What Stephen King Taught My Husband About Writing 

May 16, 2023 § 11 Comments

By Marie F. Cahalane

I looked busy—piano, interior design projects, laundry, Candy Crush Saga—but the swirl of activity I generated belied a larger issue.

I couldn’t fool my husband, Tim. He noted my lack of engagement in revising my memoir, or in any writing task, but fortunately for him, he stayed quiet. 

Until he didn’t.

Tim’s no writer but he reads—a lot, and as much as I love to read, we differ stylistically in how we attack a good book. Tim reads like he consumes a pasta dinner—with voracious gusto. He reads for enrichment, not technique.

I read to enhance my craft, examining word usage while appreciating the storytelling and meaning making in each scene. While I question my husband’s level of retention, considering his reading speed, his ability to engage me in cogent, topical, book-related conversation always amazes me. His nightly reading habit brings him to the dinner table ready to share interesting tidbits, and I always enjoy his off-handed observations and spontaneous reviews.

One evening, Tim picked up my copy of Stephen King’s On Writing from a pile of books in the living room. He hunkered down to read until dinner was ready.

A while later, Tim strutted into the kitchen and announced, “You need to write every day.”

His unexpected, out-of-character mandate surprised me. As a temporarily inert writer, it was a horrific turn of events. Every writing instructor I have ever known has touted the importance of a daily writing habit, and now, under King’s literary tutelage, Tim apparently fancied himself an expert. His directive failed to inspire me, even if it did come straight from the prolific Stephen King via a most unexpected mouthpiece. 

A few nights later, I braced myself as Tim sat down at the dinner table.

“You know, it’s as important for a writer to read as much as it is to write,” he said with authority.

“Yes, I know,” I said. “You see me read.”

He looked at me quizzically, clearly doubtful. I stared back blankly, hoping to disarm any further advice. I admit his channeling of King got under my skin, and not in a good way. He hoped to motivate me; instead, his prodding shredded any remnant of desire I had to write. 

It wasn’t long before Tim assumed his King-inspired coaching persona in one last attempt to break the back of my writing malaise and get my butt into the chair.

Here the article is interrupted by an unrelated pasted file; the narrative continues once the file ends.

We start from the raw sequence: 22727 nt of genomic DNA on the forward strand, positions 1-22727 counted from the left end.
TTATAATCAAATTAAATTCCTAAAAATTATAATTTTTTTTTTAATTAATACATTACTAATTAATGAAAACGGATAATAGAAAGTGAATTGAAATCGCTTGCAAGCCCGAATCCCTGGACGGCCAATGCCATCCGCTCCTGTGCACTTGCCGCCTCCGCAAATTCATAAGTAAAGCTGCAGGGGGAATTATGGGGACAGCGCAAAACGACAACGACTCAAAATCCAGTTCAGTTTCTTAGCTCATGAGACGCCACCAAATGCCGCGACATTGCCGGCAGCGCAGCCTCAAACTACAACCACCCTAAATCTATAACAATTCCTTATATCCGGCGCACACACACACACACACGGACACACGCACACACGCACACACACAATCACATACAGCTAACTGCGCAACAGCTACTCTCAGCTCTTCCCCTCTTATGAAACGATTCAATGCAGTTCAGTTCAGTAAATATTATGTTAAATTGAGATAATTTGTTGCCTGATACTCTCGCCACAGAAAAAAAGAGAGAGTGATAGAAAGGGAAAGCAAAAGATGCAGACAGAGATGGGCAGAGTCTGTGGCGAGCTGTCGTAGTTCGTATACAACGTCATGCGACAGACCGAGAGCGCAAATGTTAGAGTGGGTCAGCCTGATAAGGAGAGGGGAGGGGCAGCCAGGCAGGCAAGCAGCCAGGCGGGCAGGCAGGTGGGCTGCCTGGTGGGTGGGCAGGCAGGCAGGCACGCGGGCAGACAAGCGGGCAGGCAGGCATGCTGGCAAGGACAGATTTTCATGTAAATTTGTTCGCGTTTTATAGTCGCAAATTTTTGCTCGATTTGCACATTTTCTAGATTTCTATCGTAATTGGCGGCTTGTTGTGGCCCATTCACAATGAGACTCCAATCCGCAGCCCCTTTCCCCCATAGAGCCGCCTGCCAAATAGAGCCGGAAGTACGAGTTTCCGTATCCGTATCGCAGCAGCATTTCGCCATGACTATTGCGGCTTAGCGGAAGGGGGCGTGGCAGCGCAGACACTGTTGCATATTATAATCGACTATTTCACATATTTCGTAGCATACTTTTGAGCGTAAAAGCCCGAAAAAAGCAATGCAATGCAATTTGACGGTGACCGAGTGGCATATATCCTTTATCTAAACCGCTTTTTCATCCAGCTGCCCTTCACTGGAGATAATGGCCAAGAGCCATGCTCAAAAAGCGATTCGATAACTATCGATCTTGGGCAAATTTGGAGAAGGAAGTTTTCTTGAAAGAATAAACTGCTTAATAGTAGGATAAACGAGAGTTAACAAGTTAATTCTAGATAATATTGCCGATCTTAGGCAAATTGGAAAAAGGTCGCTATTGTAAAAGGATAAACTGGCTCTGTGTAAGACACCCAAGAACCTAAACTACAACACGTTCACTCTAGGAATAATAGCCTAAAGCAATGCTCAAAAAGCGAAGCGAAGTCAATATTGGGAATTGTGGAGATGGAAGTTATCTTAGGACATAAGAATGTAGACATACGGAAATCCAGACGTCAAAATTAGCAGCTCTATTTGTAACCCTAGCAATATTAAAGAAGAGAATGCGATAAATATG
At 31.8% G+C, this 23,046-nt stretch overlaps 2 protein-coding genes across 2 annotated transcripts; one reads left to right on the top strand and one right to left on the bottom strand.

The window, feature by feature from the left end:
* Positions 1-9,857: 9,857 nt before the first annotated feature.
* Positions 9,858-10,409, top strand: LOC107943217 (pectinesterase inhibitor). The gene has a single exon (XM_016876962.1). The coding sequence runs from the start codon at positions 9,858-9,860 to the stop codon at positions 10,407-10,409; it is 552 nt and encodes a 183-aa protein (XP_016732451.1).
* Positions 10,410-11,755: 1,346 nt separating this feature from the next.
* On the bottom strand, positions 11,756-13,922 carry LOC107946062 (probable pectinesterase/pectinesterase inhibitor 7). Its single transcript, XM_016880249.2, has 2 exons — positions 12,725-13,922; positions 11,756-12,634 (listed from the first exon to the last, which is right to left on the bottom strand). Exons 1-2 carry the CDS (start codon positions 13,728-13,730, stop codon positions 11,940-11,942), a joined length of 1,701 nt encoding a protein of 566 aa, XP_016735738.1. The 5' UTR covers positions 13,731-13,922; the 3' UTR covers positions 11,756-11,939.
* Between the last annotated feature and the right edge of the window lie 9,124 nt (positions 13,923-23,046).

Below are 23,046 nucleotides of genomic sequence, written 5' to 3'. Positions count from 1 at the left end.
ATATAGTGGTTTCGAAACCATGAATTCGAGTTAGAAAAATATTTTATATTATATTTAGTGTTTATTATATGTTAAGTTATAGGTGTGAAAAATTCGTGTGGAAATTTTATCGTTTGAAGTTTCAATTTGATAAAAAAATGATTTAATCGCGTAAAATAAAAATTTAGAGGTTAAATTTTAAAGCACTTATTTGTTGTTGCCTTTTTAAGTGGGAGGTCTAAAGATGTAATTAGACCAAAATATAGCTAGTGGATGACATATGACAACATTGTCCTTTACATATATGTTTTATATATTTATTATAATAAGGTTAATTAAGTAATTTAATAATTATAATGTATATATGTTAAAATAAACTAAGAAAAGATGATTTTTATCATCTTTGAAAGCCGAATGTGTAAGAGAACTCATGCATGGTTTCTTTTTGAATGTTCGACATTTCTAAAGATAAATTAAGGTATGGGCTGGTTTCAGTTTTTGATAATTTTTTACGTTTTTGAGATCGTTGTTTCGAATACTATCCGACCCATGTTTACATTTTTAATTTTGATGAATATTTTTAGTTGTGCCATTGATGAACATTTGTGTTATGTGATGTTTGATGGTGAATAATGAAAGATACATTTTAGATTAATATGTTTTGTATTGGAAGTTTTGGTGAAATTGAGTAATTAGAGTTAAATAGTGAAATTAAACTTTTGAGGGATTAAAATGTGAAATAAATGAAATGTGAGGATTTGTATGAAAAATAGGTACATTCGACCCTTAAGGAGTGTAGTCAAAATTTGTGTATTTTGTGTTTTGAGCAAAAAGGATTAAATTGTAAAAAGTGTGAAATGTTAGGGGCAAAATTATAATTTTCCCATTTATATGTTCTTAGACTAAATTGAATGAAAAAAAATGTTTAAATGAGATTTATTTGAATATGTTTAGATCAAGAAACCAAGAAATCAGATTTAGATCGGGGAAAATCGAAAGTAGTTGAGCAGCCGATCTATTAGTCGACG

“Don’t worry about grammar and spelling when you are writing a draft,” he said, as he sat down to his chicken cacciatore and penne. “Just get the words on paper.”

My dear husband meant well but I began to draw parallels between him and Annie Wilkes, the sadistic antagonist from King’s thriller, Misery. Annie resorts to torture to coax her favorite author, Paul Sheldon, to write, while professing to be Paul’s “number one fan.” Tim’s no Annie (I had no fears I’d get a foot, or a thumb, chopped off) but he is my most fervent supporter. He thought he could help me by sharing what he had learned from reading King, and in a way, he did.

He had irritated me enough to exorcize my writing demons. Thanks to Tim and his “encouragement,” I managed to write this essay. 

Thankfully, Tim has finished reading On Writing and I am writing on a more consistent schedule. In the meantime, to preserve my sanity, I’ll stash the rest of my craft books where they are less readily accessible.


Marie F. Cahalane is a writer based in the greater Boston area. Her work has been published in WBUR’s Cognoscenti, Grand Magazine, Herstry, and her blog, Mami Knows Everything. She is a graduate of both the Memoir Generator and the Memoir Incubator at Boston’s prestigious GrubStreet writing center. When she’s not writing, Marie works with college-bound students as an independent college advisor. Find Marie at her website.

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§ 11 Responses to What Stephen King Taught My Husband About Writing 

  • rosebudhbb says:

    What a beautiful piece of writing.

  • I am in a sort of dry spell myself, my “medium” being blogging. I have read the Stephen King book. Currently reading a book by Vinita Hampton Wright “The Soul tells a Story: Engaging Creativity with Spirituality in the Writing Life.” Thank you for your posting.

  • I could see that scenario play out in my house. Hide those books! But, you did write an engaging post.

  • youngv2015 says:

    Funny! I enjoyed this. My husband is the opposite. He’s not interested in my writing, which actually works for me. He has, however, come to an understanding that it’s important to me.

  • AmyG says:

    Love this! My husband (Not A Writer) too offers me (A Writer) advice and I grit my teeth… but he is often right and it helps to hear it.

  • Over the years I have read many, many writing books. My husband, fortunately, has not read any of them. He will read or listen to me read my work. He might cry (a good sign) or he might say as tactfully as he can manage, “It needs work?”

    Most of the writing books were helpful. On Writing was, to me, surprisingly useful, but I would add Ursula K. Le Guin’s Steering the Craft to every library.

  • rose2852 says:

    Aw, Tim is lovely to care so much. Better that than partners who denigrate their spouse’s writing efforts.

  • Abby Alten Schwartz says:

    This made me laugh out loud. Especially: “Thanks to Tim and his “encouragement,” I managed to write this essay.” Yeah, that would have gone over just as well in my household. Thanks for writing this!

  • Good story (as well as a good reminder) that started my day with a smile. Here’s to a good marriage and happy writing!

  • nuwoman says:

    I love this essay. It’s so great he’s an annoying writing coach. We’ve all been there. And it worked!

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